Caulk Gun Clamp
Did you know that you can use a caulk gun as a clamp? It’s perfect for gluing up small projects such as a cutting board. Just place a couple of pieces of scrap wood or cardboard at the ends of the caulk gun and then squeeze the trigger to apply pressure.
A rubber chair leg cap instantly converts a hammer into a rubber mallet. And if you want to drive a nail without denting the surrounding wood, cut a hole in the rubber cap. Pound until the rubber strikes wood, then finish driving the nail with a nail set. A 1-1/8-in. rubber cap fits tightly over most hammers and costs about $1 at home centers and hardware stores.
Check if a Square is Square
Follow these simple steps for ensuring that your square is square: Align the short side of the square with the factory edge of a piece of plywood. Draw a line along the edge of the long side of the square. Flip over the tool and align the base of the mark with the same edge of the long side of the square. Draw another line. If the marks do not align perfectly, the square is not square.
How to Fix a Square
Before tossing your off-kilter square and spending money on a new one, try fixing it with this simple process. Use a center punch, a hammer and an anvil. If the sides of the square are too close together, punch the inner corner. If the sides are too far apart, punch the outer corner. Check your progress, and repeat as needed until the square is square.
Lighted Screwdriver Hack
No need for fancy hand tools with built-in LED lights, opt for this lighted screwdriver hack instead. When working in a dark space such as inside a cabinet, make your own lighted screwdriver by taping a keychain-size flashlight to the shaft. It'll shine the light right where you need it.
Save your back by storing your air compressor on a mechanic’s creeper, so you can easily tote it around your workshop or garage. Depending on the size of your compressor, you may be able to store your hose on the creeper, too.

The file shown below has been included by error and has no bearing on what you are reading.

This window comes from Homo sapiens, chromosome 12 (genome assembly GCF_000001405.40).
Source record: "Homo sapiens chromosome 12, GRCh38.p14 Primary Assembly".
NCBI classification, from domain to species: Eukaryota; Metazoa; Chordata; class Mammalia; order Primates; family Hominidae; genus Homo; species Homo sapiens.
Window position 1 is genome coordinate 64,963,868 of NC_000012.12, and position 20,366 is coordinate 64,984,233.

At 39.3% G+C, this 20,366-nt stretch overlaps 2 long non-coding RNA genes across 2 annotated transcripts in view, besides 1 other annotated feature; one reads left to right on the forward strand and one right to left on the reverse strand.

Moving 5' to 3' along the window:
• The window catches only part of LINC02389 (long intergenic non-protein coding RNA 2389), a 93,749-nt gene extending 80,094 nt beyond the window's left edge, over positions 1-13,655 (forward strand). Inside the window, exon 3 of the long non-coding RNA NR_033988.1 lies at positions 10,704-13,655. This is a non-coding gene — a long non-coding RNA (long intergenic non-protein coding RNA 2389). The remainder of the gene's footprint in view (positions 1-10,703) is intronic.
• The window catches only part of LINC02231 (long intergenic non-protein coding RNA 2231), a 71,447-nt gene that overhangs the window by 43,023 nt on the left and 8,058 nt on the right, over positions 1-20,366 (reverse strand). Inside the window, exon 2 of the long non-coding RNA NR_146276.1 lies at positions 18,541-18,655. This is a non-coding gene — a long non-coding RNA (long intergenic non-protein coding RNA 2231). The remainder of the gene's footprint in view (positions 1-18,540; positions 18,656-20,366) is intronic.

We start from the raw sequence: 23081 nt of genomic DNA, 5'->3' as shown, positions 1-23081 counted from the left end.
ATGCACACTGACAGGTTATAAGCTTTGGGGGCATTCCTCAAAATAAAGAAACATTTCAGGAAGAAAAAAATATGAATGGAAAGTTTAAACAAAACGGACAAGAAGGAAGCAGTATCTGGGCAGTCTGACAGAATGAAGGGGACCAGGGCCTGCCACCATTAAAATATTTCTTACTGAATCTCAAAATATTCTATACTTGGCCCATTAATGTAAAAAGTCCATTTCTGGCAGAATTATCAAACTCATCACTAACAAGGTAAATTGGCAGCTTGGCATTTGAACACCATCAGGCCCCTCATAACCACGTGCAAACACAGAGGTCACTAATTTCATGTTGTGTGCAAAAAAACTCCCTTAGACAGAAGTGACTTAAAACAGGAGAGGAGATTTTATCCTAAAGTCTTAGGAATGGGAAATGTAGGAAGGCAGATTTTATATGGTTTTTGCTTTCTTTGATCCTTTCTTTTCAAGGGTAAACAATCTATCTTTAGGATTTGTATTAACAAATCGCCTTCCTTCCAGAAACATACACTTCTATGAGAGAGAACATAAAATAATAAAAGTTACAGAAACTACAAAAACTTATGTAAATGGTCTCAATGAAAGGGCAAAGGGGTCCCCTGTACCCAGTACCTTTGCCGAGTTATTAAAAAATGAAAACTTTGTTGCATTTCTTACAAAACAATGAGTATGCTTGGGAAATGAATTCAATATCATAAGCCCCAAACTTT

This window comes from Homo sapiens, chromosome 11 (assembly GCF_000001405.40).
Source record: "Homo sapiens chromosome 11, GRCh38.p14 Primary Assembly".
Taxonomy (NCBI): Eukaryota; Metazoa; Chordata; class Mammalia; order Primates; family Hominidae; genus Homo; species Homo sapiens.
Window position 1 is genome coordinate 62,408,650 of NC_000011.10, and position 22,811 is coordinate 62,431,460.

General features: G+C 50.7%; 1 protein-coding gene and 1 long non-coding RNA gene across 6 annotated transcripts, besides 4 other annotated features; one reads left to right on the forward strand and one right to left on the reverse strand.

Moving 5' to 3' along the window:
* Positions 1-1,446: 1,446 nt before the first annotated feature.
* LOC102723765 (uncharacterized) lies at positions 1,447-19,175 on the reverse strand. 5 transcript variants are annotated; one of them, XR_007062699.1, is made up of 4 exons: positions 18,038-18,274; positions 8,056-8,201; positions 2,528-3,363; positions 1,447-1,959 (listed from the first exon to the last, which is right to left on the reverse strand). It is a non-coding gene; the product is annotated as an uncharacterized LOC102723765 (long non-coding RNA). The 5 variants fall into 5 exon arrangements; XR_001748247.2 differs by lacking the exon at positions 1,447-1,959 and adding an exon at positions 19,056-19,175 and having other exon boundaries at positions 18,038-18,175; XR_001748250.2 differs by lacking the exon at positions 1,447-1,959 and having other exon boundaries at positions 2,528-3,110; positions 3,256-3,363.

Saddles for Sawhorses
Give your sawhorses padded, non-marring surfaces that protect your projects by wrapping the top rails with pieces of old carpet or rugs. Use a utility knife and a straightedge to cut the carpet along the woven backing; then secure the pieces to the sawhorses with staples.
Bobby Pin Nail Holder
Those big hooks that are often used to hang bikes also make slick drill hangers. Get them at any home center for a couple of bucks apiece. Take it up a notch and build this drill dock with plywood. Give this super-simple shop storage idea a try today.
Vise-Grips to Pull Nails
Vise-Grip pliers make great nail pullers. The tool locks onto the nail, creating a secure hold, and the curve of the head provides excellent leverage. Use a putty knife under the pliers if you plan to salvage the material after removing the nails.
Circle Gets the Square
Here's a magical way to trace arcs and circles for project parts. Tap two finish nails at the ends of a desired diameter, then rotate a framing square against the nails while holding a pencil in the square's corner. Spray the underside of the square with silicone or rub on some paraffin so it'll glide smoother. Then practice a little to get the feel of the three-point contact technique. Square not square? We'll show you how to fix it.
Customized Chuck Key